Posted by Zia Records Blogs at 9:49 PM
Thursday, July 9, 2009
Though the blue-eyed soul singer has long since been eclipsed by the white rapper as a divisive topic among music enthusiasts and authenticity seekers, the tag still carries with it certain connotations: no matter how convincingly the strut, no matter how charming the falsetto, there’s always going to be a lingering doubt. For every Righteous Brothers, there’s always gonna be a glut of Rick Astleys.
That said, Ann Harbor based Mayer Hawthorne, the latest comer in the soul game, does tout some pretty impressive credentials. The 29-year old recorded all the vocals and instruments to his upcoming debut, “A Strange Arrangement” himself, caught the ears of BBC Radio 1 host Gilles Peterson and producer/DJ Mark Ronson, and signed to Stones Throw, the respected indie-hip hop label that counts Madlib and the late great Jay Dilla on their roster, and label-head Peanut Butter Wolf, who was so impressed with Hawthorne’s demo that he signed him after hearing only two songs.
However it’s his songs that stand has his strongest asset. First single “Just Ain’t Gonna Work Out” sounds as if it could have rolled straight of the Holland/Dozier line, with mimic vinyl pops, tight snare hits, breakbeat percussion and Temptations-style harmonies. While all the trappings are undeniably “retro,” the song’s success is due more to Hawthorne’s timeless sense of structure and song-craft. The Astronote remix of the tune puts Hawthorne’s throwback style through a blip-pop filter, drawing clever parallels between the stuttering beat and the classic vocal melodies. “I Wish It Would Rain” and “When I Said Goodbye” both employ classic downbeat soul, with fluttering guitar and gorgeous keys providing the soft backdrop to Hawthorne’s impressive pipes. Hawthorne’s biggest hit may be “Maybe So, Maybe No,” with it’s Stevie Wonder-style psych intro, and horn laden groove. The propulsive stutter-step recalls the Temprees at their most excited (pre-disco), and the guitars place Curtis Mayfield on the dance-floor.
Hawthorne’s record drops on Stones Throw on September 9th, and NPR, Playboy and Vanity Fair have already started raving about him. Don’t fear the hype. Mayer Hawthorne has the goods. Ahem- “for a white boy.”
Posted by Zia Records Blogs at 11:43 AM
Monday, July 6, 2009
If you know the name then you know the wackadoo perception of this Norwegian songstress. “ A Hot Mess” is the way she was described to me. The heading on her myspace page reads “"Queen Of The World"”. She might not be there yet but we think she is super cool.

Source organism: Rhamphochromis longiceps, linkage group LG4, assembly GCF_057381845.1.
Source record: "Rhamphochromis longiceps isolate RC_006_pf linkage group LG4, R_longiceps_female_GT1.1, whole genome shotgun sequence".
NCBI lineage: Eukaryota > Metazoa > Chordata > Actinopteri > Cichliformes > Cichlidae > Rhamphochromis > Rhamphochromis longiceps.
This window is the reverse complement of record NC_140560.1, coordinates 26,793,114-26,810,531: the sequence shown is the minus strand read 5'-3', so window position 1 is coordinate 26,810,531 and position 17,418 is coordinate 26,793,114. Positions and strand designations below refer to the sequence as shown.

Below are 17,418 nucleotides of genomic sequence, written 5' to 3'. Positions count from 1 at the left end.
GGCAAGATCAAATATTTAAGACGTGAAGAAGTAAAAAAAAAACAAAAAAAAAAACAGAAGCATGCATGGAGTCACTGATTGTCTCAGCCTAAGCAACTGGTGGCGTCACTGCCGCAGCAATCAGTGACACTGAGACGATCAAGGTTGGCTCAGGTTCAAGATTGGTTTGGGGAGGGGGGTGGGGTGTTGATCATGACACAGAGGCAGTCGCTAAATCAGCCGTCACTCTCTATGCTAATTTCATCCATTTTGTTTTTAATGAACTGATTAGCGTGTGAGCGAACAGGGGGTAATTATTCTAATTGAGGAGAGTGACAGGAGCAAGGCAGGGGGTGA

On 6/24 she graced our little stage at Zia in Chandler for a really cool acoustic performance. Ida performed a couple of acoustic versions of songs off her record “"Fortress Round My Heart"”. The crowd sat around her on the floor to hear her play guitar and sing by herself with no PA (her idea). Ida is actually a very talented guitar player and has a great hauntingly melodic voice. She truly is an original artist. After charming the crowd as well as some smitten employees she sat down and signed some autographs.
Below is a video of her performing “"Morning Light"”
Posted by Zia Records Blogs at 12:04 AM
Friday, July 3, 2009
On Tuesday June 23rd Zia Records gave customers a special release day treat. We had scheduled an instore with local rapper Willy Northpole. At the very last minute Willy decided to turn the meet and greet into a free live show in the store! With some last minute scrambling for sound equipment (we used the laptop I’m writing this on to DJ) we pulled it off. Those who joined us got a once in a lifetime show. A year from now people will look back at last Tuesday as a truly unique “"I was there moment"”.
Willy hails from our hometown of Phoenix AZ! Coming up in an almost non - existent hip-hop scene presents its own challenges. 5 years ago there were few clubs who would book hip hop shows. Almost no hip-hop promoters and those that did promote faced an up hill battle. After interest from G-Unit Willy signed with Disturbing The Peace (Ludacris’s label). On 6/23 Willy’s record "“Tha Connect"” was released. Thanks to artist like Willy Northpole, Society Of The Invisibles, and Young Hot Rod Arizona might finally be put on the map.
Below is the video of "Hood Dreamer"”. As well as a fan shot video at some place called Via records ;)
Posted by Zia Records Blogs at 1:01 AM
Wednesday, July 1, 2009
Hey where were you on Monday June 22nd? If you weren'’t in Tucson AZ at our Speedway store you missed an acoustic performance from Ben Kweller!
Ben stopped by our store to promote his new record “ "Changing Horses"”. Ben hopped out of cab strumming his guitar and right into the store singing! It was definitely a cool thing for fans of the alt- country musician. Ben played a few songs, including a fan request, via twitter, for “"Family Tree"” off his 2001 release "“Sha Sha".
Below is the video of that performance.
Posted by Zia Records Blogs at 11:07 PM